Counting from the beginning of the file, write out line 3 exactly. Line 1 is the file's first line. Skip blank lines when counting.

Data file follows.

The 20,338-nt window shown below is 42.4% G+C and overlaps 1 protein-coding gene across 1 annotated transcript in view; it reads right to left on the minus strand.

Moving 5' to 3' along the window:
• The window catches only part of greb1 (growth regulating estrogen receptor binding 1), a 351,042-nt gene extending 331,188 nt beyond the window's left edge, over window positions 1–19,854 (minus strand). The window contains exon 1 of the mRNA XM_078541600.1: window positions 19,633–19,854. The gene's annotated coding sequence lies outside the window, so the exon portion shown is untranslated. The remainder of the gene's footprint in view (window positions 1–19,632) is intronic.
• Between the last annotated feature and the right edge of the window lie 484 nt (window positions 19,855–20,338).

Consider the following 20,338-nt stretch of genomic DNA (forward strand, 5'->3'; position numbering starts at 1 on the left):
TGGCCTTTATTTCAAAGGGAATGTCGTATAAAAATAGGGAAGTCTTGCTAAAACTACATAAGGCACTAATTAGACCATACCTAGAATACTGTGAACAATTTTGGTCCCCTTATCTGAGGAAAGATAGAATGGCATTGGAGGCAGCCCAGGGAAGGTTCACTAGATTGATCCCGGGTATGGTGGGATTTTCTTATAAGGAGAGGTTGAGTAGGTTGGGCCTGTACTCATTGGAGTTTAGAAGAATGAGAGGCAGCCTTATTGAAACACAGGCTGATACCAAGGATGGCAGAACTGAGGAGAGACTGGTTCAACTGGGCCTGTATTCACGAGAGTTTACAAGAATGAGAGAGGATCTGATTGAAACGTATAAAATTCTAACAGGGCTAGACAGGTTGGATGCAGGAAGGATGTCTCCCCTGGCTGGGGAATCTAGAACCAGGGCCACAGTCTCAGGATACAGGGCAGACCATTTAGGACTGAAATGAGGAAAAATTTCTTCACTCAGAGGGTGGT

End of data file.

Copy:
• The window catches only part of greb1 (growth regulating estrogen receptor binding 1), a 351,042-nt gene extending 331,188 nt beyond the window's left edge, over window positions 1–19,854 (minus strand). The window contains exon 1 of the mRNA XM_078541600.1: window positions 19,633–19,854. The gene's annotated coding sequence lies outside the window, so the exon portion shown is untranslated. The remainder of the gene's footprint in view (window positions 1–19,632) is intronic.